Rugby World Cup 2023: Schedule, teams, venues, how to watch

Eddie blows up at 'negative' media: You're part of the problem (2:22)

Wallabies coach Eddie Jones has slammed the media as his side flies out for the World Cup, taking aim at their pessimism about the squad's chances in France. (2:22)

Rugby World Cup 2023 will be the 10th time the game's global showpiece has been staged and the second time it will be held in France in its entirety. It kicks off in Paris on Sept. 8 when the tournament hosts face New Zealand at Stade de France in Paris.

Here are all the basics you need to know.

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What is the Rugby World Cup?

The Rugby World Cup is the game's flagship event, and is held every four years across the globe. The tournament was first staged in 1987 in New Zealand and Australia, with eight further editions having been played since. The event is owned and operated by World Rugby and features 20 teams from across the globe who have all qualified either by virtue of the last World Cup, regional qualifying or repechage.

What is the format of the Rugby World Cup?

The Rugby World Cup is contested by 20 nations who have been divided into four pools of five teams: Pool A, Pool B, Pool C and Pool D. The top two countries in each pool then qualify for the quarterfinals, before the knockout stage then moves to the semifinals and final.

The four pools are as follows:

Pool A: New Zealand, France, Italy, Namibia, Uruguay

Pool B: Ireland, South Africa, Scotland, Tonga, Romania

Pool C: Wales, Australia, Georgia, Fiji, Portugal

Pool D: England, Japan, Argentina, Samoa, Chile

Which countries have won the Rugby World Cup?

Only four countries have won the Rugby World Cup. New Zealand [1987, 2011, 2015] and South Africa [1995, 2007, 2019] have each won the tournament three times, while Australia have been crowned champions twice [1991, 1999] and England once [2003].

Who won the last Rugby World Cup?

South Africa won the last Rugby World Cup, defeating England 32-12 in Yokohama, Japan. This was the first Rugby World Cup to be held in Asia, where tournament hosts Japan made the quarterfinals for the first time.

Where is the Rugby World Cup being held?

Rugby World Cup 2023 is being held across France, with 12 venues selected to host games across the country. They are: Stade de France [Paris], Stadium de Toulouse, Stade de la Beaujoire [Nantes], Stade de Marseille, Stade Geoffroy-Guichard [Saint-Etienne], Stade Pierre Mauroy [Lille], OL Stadium [Lyon], Stade de Nice, Stade de Bordeaux.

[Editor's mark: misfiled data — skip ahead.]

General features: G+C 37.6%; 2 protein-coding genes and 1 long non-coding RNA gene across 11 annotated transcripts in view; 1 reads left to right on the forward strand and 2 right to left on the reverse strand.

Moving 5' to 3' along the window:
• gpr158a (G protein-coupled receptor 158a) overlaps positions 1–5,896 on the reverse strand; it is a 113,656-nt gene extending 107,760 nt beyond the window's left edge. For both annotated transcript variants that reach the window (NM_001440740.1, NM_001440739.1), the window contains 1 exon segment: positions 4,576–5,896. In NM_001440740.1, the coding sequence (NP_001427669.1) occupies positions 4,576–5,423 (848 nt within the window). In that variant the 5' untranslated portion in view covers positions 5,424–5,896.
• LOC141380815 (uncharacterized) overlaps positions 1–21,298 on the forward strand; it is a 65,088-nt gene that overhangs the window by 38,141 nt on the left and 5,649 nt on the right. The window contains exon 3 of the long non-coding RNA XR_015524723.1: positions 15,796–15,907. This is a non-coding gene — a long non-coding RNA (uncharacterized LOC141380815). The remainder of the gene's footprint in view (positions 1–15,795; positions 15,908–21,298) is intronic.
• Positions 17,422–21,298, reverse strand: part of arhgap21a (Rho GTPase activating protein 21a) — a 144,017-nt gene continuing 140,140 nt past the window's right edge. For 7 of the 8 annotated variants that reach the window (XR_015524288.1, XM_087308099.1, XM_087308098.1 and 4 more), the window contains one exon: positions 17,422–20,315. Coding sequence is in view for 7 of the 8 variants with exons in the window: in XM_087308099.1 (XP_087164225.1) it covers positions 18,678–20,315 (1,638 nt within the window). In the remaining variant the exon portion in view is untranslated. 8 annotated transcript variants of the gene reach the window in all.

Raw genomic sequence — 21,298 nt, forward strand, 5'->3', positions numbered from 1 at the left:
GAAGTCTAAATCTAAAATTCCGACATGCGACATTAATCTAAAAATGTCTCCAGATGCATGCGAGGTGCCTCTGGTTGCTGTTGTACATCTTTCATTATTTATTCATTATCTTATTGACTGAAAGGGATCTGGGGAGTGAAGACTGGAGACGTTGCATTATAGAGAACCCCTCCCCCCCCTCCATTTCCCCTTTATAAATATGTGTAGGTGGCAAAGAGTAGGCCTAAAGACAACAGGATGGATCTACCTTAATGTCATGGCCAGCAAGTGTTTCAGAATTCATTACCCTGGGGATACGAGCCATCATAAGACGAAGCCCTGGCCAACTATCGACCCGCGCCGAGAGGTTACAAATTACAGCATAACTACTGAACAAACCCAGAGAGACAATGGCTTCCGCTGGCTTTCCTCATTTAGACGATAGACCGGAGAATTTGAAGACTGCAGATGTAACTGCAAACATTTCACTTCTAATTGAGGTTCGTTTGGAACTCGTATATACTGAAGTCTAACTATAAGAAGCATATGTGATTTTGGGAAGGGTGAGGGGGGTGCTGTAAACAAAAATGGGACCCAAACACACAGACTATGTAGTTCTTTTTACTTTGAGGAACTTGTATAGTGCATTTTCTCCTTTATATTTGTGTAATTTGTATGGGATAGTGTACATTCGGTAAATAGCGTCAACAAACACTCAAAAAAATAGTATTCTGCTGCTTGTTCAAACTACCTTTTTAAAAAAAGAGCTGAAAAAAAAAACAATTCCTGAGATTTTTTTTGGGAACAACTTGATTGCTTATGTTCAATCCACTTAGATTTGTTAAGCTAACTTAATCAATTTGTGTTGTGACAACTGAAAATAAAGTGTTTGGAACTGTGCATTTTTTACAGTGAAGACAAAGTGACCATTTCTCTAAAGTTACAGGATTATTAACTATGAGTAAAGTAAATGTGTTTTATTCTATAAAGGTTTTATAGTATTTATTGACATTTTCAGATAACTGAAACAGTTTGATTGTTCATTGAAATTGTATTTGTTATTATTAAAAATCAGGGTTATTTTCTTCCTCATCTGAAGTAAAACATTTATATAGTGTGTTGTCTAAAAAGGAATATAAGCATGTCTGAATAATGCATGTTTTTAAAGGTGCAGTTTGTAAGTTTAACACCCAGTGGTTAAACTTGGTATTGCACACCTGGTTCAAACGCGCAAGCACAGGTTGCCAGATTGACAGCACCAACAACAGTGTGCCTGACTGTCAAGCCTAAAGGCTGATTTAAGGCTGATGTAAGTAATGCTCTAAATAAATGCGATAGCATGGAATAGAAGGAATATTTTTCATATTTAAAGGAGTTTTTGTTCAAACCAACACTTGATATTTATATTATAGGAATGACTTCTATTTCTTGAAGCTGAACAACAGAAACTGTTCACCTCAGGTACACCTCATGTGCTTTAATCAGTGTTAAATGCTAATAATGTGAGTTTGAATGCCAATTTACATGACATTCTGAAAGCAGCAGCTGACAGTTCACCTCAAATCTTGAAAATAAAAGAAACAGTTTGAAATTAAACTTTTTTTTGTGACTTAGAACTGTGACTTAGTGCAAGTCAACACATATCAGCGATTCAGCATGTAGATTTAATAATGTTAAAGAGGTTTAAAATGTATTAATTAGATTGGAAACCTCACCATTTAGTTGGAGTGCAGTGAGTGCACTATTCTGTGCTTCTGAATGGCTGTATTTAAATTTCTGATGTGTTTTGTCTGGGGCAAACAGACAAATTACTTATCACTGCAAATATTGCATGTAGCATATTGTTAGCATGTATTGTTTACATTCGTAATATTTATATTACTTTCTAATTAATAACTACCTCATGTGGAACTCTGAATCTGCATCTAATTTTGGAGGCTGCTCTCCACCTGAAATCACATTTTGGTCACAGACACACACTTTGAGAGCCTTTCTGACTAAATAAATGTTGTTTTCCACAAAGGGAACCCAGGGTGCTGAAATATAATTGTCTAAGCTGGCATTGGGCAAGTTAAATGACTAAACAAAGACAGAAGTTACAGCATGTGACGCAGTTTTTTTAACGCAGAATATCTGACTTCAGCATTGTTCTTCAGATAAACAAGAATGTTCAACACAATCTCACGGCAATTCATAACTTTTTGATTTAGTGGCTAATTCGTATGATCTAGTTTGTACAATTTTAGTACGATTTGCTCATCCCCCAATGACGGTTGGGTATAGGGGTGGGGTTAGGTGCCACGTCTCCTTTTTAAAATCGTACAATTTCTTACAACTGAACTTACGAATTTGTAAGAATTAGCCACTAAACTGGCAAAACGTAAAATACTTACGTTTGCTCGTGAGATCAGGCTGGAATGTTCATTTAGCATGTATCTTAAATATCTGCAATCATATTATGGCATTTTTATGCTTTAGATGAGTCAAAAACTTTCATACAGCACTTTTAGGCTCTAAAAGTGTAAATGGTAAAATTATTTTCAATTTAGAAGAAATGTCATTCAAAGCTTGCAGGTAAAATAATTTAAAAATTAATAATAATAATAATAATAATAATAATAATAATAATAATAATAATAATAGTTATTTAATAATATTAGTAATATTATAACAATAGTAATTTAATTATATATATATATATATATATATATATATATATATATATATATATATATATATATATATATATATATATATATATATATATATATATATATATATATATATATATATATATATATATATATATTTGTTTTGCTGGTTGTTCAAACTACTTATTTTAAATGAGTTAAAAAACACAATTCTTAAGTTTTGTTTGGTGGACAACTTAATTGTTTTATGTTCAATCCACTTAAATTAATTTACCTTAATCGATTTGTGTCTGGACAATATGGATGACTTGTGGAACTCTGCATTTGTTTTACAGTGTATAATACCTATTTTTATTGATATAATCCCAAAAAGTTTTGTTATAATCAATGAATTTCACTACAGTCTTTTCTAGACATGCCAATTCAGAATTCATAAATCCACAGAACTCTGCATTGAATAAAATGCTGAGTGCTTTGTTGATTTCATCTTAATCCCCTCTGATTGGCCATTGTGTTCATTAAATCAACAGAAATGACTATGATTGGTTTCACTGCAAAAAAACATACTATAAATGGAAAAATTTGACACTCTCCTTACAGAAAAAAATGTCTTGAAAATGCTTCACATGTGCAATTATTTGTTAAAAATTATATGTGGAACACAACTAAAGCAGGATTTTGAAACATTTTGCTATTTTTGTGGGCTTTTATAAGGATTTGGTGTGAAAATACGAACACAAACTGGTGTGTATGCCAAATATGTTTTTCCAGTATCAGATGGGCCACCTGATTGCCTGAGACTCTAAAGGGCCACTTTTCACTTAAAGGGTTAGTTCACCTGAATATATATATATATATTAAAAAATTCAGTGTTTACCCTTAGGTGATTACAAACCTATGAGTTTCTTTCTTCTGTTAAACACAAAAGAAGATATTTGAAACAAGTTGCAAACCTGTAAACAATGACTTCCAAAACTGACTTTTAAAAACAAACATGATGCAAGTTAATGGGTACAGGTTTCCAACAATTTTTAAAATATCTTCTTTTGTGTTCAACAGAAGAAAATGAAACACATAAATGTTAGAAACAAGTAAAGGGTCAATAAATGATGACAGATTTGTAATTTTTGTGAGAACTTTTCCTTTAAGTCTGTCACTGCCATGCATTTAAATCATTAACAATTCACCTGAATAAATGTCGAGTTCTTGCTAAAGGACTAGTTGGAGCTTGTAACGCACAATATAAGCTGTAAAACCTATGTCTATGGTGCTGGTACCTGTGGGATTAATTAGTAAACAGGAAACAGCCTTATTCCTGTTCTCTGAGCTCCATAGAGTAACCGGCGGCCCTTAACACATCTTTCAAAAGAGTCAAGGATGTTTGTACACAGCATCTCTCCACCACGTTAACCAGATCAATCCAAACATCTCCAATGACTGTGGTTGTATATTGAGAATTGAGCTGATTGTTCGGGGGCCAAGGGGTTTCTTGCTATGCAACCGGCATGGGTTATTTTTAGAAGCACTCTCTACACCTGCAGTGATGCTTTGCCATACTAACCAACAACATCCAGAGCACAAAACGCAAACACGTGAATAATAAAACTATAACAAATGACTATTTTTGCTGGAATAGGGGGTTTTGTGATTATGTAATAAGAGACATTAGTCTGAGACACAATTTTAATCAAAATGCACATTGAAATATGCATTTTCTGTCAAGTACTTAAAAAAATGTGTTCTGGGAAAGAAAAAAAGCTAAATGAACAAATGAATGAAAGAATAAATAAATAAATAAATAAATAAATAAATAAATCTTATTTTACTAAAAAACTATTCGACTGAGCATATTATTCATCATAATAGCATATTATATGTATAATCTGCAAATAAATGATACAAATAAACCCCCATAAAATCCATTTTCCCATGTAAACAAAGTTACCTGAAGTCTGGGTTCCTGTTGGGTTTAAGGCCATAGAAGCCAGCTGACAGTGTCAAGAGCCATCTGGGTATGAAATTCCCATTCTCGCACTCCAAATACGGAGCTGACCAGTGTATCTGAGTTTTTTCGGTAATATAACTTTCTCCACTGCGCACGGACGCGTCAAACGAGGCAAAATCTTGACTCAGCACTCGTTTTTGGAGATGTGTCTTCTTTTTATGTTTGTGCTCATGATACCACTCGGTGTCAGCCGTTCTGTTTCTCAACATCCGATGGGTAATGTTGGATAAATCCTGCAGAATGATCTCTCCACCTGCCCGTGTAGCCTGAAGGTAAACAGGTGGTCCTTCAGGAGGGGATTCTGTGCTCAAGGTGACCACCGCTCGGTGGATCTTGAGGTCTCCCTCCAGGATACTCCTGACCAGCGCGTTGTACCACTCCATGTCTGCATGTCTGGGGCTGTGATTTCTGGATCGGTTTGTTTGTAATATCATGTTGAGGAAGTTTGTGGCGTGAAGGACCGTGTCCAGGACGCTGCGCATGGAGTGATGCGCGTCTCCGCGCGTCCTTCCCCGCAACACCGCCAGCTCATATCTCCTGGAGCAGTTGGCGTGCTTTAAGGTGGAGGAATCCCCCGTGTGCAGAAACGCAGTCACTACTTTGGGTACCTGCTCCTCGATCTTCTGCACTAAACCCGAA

Who are the favourites for the Rugby World Cup?

Australian bookmakers tab.com.au have New Zealand as tournament favourites [$3.50], while France [$4], South Africa [$5.25] and Ireland [$6] are also rated strong chances of winning Rugby World Cup 2023.

How many players are in a Rugby World Cup squad?

Every team is permitted 33 players in their squad for the Rugby World Cup. You can find all 20 squads here.

How did the Rugby World Cup get its name?

The Rugby World Cup was created in 1985 when delegates from Australia and New Zealand tabled a proposal to the then International Rugby Board at a meeting in Paris. Though there was resistance from some Unions, a vote to stage a World Cup was eventually passed 10-6, with New Zealand and Australia awarded hosting rights for the inaugural tournament in 1987. New Zealand were crowned the first Rugby World Cup champions when they defeated France 29-9 at Eden Park, Auckland.

What is the trophy awarded for winners of the Rugby World Cup?

The winners of the Rugby World Cup are awarded the Webb Ellis Cup, named in honour of English schoolboy William Webb Ellis who is acknowledged as being the inventor of rugby by virtue of his decision to pick up the ball and run with it during a football match at Rugby School in 1823. While the claim is disputed, Webb Ellis is entrenched in rugby folklore. The trophy itself was made in 1906 and selected from London's Royal Jewelers, Garrards, Harris St. London, in the lead-up to the inaugural tournament in 1987. It is made of sterling silver and has been gilded in gold.

What are the Rugby World Cup extra-time rules?

In the pool phase of Rugby World Cup 2023, if teams are drawn at fulltime then no extra-time will be played.

In the knockout phase, if teams are drawn at fulltime, 10 minutes of extra time each way will be played. If teams are still drawn after the additional 20 minutes, then a further 10 minutes of "sudden death" will be played. If the team are still drawn after 'sudden death' extra time, then a kicking competition will be staged to determine the game's winner.

How can I watch the Rugby World Cup?

Rugby World Cup 2023 will be broadcast around the world. The host broadcasters in each territory are:

Australia: Stan Sport/Nine Network

Argentina: ESPN Latin America/Star+

New Zealand: Sky Sport/Prime

Ireland: RTE/Virgin Media

France: TF1/France TV/M6

Japan: NHK/Nippon TV/J-Sports

South Africa: SuperSport

United Kingdom: ITV

United States: NBC

India: FanCode

What is the prize money for the Rugby World Cup?

World Rugby is yet to confirm the prizemoney for Rugby World Cup 2023 and did not respond to ESPN's request for information regarding prizemoney figures.

Individual Unions often offer win bonuses for their players if they are successful in lifting the Webb Ellis Cup; they are determined by the governing rugby body in each country.